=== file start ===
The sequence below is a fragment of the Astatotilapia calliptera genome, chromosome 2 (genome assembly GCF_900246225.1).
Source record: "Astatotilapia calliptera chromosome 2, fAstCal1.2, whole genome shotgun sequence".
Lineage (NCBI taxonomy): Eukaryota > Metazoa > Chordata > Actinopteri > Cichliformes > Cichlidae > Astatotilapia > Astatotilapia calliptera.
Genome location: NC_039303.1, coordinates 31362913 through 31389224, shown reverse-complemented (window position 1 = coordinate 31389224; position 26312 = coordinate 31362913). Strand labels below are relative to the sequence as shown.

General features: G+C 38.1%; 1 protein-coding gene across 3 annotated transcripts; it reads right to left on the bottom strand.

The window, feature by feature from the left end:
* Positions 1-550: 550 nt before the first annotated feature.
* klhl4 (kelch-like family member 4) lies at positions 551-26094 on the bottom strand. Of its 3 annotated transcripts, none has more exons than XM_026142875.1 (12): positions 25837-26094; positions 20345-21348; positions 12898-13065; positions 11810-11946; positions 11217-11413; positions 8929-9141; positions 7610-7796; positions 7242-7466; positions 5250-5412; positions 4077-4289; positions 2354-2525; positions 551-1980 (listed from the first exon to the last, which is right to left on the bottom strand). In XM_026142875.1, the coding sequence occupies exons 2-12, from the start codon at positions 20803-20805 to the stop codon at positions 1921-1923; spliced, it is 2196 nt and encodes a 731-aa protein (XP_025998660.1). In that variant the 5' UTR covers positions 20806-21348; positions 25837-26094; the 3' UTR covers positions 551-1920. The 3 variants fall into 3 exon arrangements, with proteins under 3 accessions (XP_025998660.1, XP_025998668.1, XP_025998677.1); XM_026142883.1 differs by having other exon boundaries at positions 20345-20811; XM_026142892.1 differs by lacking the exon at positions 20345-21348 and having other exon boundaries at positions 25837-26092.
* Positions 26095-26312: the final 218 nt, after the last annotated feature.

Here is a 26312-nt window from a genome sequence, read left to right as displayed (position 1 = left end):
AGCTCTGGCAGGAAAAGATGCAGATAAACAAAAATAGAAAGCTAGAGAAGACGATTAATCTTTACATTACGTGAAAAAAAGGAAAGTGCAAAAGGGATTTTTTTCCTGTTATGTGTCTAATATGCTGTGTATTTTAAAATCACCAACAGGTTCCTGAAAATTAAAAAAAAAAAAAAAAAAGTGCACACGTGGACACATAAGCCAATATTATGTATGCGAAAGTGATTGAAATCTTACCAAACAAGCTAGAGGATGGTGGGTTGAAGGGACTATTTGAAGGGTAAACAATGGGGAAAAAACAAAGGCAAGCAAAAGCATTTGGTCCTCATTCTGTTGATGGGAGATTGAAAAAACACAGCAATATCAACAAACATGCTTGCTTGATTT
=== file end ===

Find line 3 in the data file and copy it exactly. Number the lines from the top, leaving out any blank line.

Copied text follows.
Lineage (NCBI taxonomy): Eukaryota > Metazoa > Chordata > Actinopteri > Cichliformes > Cichlidae > Astatotilapia > Astatotilapia calliptera.